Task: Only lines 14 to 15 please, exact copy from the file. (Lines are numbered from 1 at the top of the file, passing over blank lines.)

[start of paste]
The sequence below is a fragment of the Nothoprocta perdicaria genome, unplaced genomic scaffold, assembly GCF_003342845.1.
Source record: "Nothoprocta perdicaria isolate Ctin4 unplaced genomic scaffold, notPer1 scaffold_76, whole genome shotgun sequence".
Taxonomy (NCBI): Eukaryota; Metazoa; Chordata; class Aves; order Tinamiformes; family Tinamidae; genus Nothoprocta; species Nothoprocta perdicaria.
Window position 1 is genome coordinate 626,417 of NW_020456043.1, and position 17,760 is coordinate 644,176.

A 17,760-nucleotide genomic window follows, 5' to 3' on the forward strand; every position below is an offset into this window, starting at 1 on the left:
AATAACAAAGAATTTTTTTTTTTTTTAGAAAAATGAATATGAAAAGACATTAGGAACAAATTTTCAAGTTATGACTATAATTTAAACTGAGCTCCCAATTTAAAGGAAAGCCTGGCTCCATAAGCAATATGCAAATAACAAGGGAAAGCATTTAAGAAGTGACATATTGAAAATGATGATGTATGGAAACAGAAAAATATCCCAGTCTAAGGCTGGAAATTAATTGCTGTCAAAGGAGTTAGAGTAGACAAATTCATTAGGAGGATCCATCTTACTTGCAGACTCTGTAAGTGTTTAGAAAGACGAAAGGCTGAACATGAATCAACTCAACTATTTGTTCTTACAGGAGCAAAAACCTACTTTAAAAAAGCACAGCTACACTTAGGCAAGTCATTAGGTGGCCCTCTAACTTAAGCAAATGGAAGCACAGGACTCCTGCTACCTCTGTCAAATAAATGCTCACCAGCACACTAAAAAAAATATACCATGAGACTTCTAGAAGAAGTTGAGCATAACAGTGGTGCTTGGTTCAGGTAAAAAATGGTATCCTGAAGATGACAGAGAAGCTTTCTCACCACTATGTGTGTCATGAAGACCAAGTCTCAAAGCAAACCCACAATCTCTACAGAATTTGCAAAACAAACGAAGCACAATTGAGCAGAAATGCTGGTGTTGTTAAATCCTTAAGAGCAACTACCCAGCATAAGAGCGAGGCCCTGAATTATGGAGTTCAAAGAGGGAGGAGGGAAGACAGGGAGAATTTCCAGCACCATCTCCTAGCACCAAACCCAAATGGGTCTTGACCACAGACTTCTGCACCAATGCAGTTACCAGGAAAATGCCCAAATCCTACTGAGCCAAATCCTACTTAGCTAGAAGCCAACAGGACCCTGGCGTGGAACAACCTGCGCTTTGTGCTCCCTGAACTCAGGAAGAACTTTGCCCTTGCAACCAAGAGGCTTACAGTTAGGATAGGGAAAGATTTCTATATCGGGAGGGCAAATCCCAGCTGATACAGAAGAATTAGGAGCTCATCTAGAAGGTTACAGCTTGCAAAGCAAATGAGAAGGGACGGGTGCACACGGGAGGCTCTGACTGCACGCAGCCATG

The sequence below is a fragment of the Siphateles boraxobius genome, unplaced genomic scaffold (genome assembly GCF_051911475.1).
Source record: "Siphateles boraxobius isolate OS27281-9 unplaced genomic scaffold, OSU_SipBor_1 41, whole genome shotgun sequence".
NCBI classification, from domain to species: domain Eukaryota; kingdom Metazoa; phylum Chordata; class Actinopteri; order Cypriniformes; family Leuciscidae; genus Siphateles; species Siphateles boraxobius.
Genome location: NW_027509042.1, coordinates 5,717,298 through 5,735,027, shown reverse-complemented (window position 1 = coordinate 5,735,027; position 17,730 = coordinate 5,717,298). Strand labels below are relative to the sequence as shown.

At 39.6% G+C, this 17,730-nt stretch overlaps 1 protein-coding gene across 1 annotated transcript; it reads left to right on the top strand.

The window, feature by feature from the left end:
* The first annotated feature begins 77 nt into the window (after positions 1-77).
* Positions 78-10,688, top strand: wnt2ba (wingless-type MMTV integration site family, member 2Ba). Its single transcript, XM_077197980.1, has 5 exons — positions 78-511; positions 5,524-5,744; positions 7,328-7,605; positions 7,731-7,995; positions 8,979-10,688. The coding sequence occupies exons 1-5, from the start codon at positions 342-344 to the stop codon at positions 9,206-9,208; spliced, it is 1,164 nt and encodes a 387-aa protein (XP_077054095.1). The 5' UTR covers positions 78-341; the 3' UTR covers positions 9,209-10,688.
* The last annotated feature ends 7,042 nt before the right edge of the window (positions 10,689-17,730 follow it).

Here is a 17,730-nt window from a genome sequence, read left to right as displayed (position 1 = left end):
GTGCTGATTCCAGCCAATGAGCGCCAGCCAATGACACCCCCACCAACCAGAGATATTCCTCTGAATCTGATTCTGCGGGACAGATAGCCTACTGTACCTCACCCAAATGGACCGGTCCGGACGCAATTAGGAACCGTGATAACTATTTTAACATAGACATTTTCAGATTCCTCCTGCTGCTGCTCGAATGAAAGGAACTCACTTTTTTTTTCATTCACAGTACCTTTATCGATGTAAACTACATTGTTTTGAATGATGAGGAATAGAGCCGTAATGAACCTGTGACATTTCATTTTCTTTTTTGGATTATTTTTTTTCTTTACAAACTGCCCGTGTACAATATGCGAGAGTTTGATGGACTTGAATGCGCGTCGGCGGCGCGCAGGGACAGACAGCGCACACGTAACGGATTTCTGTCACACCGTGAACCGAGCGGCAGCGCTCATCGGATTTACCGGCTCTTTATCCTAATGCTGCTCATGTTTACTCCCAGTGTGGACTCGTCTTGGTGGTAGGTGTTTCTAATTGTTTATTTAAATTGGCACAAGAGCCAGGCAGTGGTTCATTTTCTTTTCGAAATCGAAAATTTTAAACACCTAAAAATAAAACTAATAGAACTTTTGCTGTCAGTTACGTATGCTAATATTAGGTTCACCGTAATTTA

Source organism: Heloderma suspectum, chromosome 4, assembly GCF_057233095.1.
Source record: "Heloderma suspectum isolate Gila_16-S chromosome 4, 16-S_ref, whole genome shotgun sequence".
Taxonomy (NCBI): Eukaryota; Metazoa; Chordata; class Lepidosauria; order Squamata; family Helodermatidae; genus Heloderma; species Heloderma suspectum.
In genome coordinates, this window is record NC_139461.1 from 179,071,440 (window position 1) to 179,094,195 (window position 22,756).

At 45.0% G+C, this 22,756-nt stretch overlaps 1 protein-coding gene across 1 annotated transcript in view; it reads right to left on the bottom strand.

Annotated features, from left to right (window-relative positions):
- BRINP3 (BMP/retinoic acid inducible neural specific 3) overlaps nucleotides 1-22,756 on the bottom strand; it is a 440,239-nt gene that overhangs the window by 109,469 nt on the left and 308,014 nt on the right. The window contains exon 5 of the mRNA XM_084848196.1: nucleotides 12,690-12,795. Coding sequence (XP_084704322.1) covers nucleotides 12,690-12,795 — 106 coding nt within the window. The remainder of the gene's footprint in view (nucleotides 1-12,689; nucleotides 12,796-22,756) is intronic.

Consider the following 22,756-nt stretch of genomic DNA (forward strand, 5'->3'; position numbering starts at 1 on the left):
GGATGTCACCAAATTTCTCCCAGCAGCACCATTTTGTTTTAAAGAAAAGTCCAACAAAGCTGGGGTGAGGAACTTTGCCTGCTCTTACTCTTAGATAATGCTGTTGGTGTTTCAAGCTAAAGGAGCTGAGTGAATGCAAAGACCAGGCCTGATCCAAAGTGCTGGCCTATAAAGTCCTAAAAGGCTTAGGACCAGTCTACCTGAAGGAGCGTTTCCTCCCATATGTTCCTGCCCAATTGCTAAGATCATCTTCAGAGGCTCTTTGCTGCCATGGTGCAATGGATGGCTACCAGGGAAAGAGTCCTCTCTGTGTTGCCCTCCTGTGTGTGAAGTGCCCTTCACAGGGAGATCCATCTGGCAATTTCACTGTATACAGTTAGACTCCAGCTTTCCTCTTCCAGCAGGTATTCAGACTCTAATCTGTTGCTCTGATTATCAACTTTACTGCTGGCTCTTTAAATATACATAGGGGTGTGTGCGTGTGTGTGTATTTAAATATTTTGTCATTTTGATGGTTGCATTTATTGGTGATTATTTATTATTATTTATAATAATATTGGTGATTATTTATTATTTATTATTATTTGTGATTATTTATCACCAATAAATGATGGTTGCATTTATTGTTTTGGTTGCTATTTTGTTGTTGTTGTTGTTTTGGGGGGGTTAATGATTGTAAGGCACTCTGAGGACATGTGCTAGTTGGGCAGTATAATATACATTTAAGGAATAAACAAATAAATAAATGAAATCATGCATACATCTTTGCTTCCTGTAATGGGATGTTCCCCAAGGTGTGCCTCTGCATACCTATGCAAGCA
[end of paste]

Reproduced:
* Positions 78-10,688, top strand: wnt2ba (wingless-type MMTV integration site family, member 2Ba). Its single transcript, XM_077197980.1, has 5 exons — positions 78-511; positions 5,524-5,744; positions 7,328-7,605; positions 7,731-7,995; positions 8,979-10,688. The coding sequence occupies exons 1-5, from the start codon at positions 342-344 to the stop codon at positions 9,206-9,208; spliced, it is 1,164 nt and encodes a 387-aa protein (XP_077054095.1). The 5' UTR covers positions 78-341; the 3' UTR covers positions 9,209-10,688.
* The last annotated feature ends 7,042 nt before the right edge of the window (positions 10,689-17,730 follow it).